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“Disciplining the Future” – Chris Julien

Our relationships to those times called the future are fraught with presents. As Felicitas Macgilchrist, Heidrun Allert & Anne Bruch’s paper and presentation on scenario-building for education point out, our futures are entangled with “indeterminate sociotechnical configurations” (Macgilchrist et al. 2020, 76). Yet, their interesting and nuanced exploration of scenario building helps to point out how we usually tend to take for granted as inevitable and concrete many parameters of the future, as what I’d like to explore to be a ‘disciplining of the future’.

In most cases, these relationships are so commonplace that the complexity of their operation escapes notice. As Donna Haraway cautions us: “[i]n urgent times, many of us are tempted to address trouble in terms of making an imagined future safe, of stopping something from happening that looms in the future, of clearing away the present and the past in order to make futures for coming generations” (Haraway 2016, 1). However, such a mode of address usually serves to efface agencies of the present and reiterate extant power structures as ways of projecting a relation of ourselves and our environments into the future that is ostensibly progressive, optimistic, and open.

In many cases where so-called technological phenomena are at play, the portraits of their futures with us are actively painted, showing us smooth futures of automated work and optimised leisure. Succeeding the Smart City with its driverless cars and ubiquitous IoT helpers (not to mention blanked surveillance and pervasive nudging mechanisms) as guarantors of “an aesthetic of smoothness and predictability that lulled users into agreeable, smoothed personas” (Macgilchrist et al. 2020, 79). Today, the development of Artificial Intelligence systems has become a placeholder for our aspirations and sensibilities (and a new site of complex and adversarial data negotiations) in which the conformity to outcomes prescribed in datasets is tantamount.

In other cases, the future is simply a tacit understanding of things staying the same, thereby filling up possible futures with a barely visible template to which it must conform. Such is the case with economic growth, where possible futures are constrained by an imperative to maintain a percentage-point growth in net productivity expressed in monetary value. The same could even be said to go for that other great 19th-century invention, liberal democracy, which equally fills up our futures with ‘an eternal return’, that is, to the voting booth, where we reinscribe our faith in our system of governance as an optimal and essential arrangement.

Whether overt narratives of technological salvation or implicit injunctions attesting to our expulsion from paradise, relationships to the future are anything but neutral. Quite the opposite, I would argue that such relationships to the future show how our modern sensibility of control and containment is a condition operating such relationships in the first place, a sensibility that Walter Benjamin captured a century ago in what he called “homogenous empty time”. The critical caveat of any scenario built is that in making relationships with the future, only what its authors deem pertinent is incorporated, and the environment is assumed to otherwise remain constant. This calls to mind Jean Baudrillard’s remark in an essay titled Objects in this Mirror that “every photographed object is merely the trace left by the disappearance of everything else” (Baudrillard [1995] 2008, 87), and highlight the question raised by Macgilchrist et al. “how this embedding configures the contours of what is thought to be a desirable future student-subject” (Macgilchrist et al. 2020, 76).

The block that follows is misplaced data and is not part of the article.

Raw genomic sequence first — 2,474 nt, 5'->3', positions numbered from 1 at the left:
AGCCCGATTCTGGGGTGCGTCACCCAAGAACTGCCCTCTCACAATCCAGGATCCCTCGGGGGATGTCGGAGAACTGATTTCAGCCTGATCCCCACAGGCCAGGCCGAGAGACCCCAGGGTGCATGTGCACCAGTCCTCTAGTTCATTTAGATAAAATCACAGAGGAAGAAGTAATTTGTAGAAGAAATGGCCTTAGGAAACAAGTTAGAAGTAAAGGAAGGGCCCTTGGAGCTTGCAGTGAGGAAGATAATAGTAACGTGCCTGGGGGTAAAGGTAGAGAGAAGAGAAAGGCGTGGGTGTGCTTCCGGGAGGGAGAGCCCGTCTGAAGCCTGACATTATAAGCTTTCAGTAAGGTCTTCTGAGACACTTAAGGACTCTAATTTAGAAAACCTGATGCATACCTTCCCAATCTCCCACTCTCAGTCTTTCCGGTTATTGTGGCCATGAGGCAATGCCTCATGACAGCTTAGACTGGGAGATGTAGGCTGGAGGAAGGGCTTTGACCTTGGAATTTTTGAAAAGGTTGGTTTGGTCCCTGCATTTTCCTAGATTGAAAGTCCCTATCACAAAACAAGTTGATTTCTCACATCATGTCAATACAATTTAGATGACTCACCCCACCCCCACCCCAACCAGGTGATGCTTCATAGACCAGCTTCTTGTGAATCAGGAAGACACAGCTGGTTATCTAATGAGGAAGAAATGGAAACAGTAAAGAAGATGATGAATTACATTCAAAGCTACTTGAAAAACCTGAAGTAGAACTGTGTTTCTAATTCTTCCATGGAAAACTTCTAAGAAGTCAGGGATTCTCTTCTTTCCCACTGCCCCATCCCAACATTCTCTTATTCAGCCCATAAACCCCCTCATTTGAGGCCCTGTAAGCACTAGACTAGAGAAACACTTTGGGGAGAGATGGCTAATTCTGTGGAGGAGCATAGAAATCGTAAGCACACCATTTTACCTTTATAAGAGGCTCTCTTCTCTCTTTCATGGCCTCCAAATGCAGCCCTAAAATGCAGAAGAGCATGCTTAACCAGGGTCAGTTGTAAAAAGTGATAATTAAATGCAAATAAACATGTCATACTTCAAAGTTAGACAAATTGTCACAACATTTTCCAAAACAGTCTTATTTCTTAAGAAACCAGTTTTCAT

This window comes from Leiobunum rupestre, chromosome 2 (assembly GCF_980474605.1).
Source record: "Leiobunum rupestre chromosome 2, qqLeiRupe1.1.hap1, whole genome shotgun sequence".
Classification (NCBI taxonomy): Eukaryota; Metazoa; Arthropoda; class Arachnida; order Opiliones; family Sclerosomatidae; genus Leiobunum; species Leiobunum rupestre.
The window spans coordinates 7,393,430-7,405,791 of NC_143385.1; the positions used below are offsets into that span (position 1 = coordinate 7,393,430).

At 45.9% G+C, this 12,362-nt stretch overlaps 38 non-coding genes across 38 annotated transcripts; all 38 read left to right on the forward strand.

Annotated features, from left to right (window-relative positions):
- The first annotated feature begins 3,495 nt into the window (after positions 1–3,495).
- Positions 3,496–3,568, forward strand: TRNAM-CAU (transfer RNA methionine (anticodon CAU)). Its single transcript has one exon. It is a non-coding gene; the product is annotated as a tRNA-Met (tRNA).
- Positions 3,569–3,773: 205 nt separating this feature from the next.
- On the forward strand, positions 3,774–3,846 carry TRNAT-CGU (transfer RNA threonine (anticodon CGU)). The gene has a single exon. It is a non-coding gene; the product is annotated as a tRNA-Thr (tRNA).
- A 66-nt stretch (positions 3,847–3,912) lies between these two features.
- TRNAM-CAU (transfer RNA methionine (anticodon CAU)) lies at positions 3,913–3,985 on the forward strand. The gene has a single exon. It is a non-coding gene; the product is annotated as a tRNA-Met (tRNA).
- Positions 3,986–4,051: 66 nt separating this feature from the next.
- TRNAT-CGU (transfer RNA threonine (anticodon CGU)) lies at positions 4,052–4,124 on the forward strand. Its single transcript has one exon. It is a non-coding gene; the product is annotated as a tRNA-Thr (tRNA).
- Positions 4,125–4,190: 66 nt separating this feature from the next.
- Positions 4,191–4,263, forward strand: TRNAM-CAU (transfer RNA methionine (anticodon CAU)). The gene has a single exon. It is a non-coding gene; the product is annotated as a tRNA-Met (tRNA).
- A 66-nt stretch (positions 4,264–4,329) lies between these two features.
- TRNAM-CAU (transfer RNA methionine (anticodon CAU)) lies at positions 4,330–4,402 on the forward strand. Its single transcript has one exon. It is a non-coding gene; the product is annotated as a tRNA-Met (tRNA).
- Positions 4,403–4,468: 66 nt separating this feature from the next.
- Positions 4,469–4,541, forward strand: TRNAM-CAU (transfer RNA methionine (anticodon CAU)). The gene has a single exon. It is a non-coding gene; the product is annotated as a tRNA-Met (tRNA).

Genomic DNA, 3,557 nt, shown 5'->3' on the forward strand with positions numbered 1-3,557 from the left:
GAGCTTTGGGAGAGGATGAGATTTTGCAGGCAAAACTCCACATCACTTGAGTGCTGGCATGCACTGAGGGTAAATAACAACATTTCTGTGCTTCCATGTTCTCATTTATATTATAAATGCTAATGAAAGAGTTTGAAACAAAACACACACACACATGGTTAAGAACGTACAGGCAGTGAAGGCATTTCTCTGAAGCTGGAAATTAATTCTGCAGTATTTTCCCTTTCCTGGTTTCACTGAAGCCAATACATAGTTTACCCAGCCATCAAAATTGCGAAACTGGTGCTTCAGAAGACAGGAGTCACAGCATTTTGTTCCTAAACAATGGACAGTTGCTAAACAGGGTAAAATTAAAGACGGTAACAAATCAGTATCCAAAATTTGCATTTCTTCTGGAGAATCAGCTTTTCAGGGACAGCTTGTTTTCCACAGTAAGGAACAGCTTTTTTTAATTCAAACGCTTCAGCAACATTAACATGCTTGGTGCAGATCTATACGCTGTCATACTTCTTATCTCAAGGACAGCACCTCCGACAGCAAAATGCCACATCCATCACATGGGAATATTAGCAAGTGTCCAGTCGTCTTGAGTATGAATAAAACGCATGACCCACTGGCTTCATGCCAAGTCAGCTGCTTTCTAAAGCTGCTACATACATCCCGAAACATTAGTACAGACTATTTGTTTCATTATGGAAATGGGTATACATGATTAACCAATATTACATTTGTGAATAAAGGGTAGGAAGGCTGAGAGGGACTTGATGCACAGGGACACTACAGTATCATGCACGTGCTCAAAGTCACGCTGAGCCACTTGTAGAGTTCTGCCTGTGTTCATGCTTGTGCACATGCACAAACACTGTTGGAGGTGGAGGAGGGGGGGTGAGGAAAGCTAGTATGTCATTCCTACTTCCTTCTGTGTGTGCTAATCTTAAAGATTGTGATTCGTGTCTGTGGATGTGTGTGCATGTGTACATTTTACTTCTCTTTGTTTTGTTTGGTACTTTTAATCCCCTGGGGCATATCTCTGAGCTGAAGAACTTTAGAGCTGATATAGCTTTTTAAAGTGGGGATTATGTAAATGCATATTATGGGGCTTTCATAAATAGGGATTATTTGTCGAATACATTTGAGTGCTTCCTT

In closing, let me underscore the urgency of raising this issue of the nature of scenarios and our relationships to the future. This interplay of aspirations and selective inclusion is nowhere more evident than in our collective effort to tackle the climate- and ecological crisis. In our approach to this crisis, as exemplified by the IPCC climate accord of Paris in 2015, both the overt and tacit modes of modern capture of our futures as faithful to Nietzsche’s an eternal return to the same’ are in full operation. Such scenarios combine the tacit assumption of continued growth (with an adjusted colour scheme) and governance while inserting massive assumptions about technological capacities to contain the adverse effects of these modes in the form of ‘Carbon Capture Storage’, or CCS. (McLaren & Markusson 2020). Heeding Haraway’s advice, if we want to wield future scenarios with any critical and emancipatory capacity, we will do well to understand them primarily as political tools of account, bringing forward our present as it is shaped by implicit commitments and explicit aspirations about what our world should be.

 

Works Cited

  • Baudrillard, Jean. [1995] 2008. The Perfect Crime. London & New York: Verso.
  • Haraway, Donna. 2016. Staying With the Trouble, Making Kin in the Chthulucene. Duke University Press.
  • Felicitas Macgilchrist, Heidrun Allert & Anne Bruch (2020) Students and society in the 2020s. Three future ‘histories’ of education and technology, Learning, Media and Technology, 45:1, 76-89,
  • McLaren, D., Markusson, N. 2020. The co-evolution of technological promises, modelling, policies and climate change targets. Nat. Clim. Chang. 10, 392–397.